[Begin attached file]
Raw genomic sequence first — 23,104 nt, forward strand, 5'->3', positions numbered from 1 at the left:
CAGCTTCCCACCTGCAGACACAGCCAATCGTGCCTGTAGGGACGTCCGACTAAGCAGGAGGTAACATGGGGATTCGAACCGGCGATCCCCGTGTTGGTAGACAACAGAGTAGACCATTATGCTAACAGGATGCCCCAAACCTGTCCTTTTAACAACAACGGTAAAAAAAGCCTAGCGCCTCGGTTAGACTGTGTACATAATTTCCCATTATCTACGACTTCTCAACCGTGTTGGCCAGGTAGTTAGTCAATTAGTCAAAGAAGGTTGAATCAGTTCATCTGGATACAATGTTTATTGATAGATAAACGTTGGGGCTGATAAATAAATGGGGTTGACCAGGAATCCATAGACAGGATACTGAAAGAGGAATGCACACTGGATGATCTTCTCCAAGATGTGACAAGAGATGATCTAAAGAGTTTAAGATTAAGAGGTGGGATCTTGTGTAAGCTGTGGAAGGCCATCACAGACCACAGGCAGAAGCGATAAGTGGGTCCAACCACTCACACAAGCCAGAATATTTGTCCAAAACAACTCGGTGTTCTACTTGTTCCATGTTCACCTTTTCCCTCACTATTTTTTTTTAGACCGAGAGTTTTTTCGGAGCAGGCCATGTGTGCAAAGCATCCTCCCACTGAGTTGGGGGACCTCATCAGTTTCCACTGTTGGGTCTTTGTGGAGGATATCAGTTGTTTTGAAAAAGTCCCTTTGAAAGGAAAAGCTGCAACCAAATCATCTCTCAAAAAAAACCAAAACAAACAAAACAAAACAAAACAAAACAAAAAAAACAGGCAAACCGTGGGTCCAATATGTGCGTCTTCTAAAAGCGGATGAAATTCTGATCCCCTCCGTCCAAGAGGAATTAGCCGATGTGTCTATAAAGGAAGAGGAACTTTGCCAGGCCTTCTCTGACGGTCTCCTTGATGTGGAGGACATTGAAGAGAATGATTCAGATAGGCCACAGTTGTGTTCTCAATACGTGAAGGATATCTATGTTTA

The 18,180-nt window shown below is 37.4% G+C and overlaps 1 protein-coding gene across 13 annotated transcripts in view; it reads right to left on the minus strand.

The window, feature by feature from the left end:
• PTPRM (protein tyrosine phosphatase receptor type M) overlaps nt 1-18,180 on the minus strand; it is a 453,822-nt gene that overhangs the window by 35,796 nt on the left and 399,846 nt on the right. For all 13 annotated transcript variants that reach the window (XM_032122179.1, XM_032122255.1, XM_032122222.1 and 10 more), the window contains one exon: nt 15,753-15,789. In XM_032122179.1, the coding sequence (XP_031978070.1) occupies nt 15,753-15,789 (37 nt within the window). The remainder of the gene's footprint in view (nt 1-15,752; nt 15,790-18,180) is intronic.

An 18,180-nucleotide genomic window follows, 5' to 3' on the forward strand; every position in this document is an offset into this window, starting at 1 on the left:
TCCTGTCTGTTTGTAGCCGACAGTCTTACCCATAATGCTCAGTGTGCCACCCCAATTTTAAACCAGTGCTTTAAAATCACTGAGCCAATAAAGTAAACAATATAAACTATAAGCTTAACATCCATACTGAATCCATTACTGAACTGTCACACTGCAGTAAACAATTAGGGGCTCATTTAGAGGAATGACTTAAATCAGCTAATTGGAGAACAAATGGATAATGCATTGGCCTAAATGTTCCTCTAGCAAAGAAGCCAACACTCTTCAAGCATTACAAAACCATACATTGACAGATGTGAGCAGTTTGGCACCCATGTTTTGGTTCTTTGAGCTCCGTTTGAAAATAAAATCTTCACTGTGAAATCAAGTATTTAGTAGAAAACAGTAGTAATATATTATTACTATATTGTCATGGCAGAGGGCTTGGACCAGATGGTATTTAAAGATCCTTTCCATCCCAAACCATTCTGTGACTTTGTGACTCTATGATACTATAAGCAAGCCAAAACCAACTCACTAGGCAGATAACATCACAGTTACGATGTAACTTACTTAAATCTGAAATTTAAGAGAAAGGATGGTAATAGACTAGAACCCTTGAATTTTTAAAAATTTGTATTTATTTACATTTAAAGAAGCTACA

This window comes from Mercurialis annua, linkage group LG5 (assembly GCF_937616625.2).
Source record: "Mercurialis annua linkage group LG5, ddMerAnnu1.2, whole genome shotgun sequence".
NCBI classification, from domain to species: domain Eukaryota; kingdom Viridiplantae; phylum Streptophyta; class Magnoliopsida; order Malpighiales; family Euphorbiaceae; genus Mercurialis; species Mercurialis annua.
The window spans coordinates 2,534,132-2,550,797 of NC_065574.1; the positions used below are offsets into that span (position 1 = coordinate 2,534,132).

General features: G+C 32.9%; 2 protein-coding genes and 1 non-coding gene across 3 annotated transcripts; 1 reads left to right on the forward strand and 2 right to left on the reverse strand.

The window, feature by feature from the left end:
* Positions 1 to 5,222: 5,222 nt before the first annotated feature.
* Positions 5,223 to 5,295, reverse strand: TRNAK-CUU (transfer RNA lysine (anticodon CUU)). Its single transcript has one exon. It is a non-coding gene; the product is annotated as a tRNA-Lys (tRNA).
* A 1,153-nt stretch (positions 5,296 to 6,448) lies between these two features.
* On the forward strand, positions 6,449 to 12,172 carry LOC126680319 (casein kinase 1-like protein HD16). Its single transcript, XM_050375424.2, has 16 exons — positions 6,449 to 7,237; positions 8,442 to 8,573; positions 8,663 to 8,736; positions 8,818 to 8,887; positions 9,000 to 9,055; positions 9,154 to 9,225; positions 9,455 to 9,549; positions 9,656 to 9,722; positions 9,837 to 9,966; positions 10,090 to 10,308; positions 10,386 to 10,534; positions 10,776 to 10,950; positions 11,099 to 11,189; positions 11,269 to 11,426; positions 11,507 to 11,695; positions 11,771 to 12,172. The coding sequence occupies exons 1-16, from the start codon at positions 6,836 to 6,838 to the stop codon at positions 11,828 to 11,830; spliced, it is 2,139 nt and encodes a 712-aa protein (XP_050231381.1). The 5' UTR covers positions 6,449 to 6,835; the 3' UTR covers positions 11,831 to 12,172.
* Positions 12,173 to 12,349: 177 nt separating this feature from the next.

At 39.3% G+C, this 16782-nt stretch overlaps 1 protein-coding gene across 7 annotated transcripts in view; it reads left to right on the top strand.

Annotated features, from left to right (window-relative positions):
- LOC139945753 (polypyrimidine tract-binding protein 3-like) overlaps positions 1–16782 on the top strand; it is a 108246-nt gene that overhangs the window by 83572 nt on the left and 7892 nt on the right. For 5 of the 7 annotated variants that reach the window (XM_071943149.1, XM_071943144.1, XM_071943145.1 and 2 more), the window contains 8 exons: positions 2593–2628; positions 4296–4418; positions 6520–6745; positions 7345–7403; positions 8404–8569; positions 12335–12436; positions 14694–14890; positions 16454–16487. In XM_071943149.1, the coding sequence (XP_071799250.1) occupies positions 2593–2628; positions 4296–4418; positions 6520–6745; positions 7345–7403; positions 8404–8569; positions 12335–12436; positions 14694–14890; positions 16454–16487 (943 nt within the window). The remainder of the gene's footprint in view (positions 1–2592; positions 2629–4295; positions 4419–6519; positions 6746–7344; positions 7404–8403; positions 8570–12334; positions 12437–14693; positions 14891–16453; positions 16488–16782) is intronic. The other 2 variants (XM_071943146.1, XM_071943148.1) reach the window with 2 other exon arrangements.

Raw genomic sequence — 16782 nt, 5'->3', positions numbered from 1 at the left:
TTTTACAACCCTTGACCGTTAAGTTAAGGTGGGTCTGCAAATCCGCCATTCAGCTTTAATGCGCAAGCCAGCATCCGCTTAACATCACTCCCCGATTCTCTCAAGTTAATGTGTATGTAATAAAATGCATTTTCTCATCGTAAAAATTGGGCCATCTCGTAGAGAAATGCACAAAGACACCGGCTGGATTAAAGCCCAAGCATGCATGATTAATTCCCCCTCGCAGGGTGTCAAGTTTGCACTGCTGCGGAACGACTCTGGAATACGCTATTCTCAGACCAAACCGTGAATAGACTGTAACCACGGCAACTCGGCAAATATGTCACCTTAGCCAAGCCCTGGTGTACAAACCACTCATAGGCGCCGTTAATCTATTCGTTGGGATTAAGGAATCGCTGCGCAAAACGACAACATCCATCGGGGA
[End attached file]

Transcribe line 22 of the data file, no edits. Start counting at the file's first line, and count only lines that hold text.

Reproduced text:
Raw genomic sequence — 16782 nt, 5'->3', positions numbered from 1 at the left: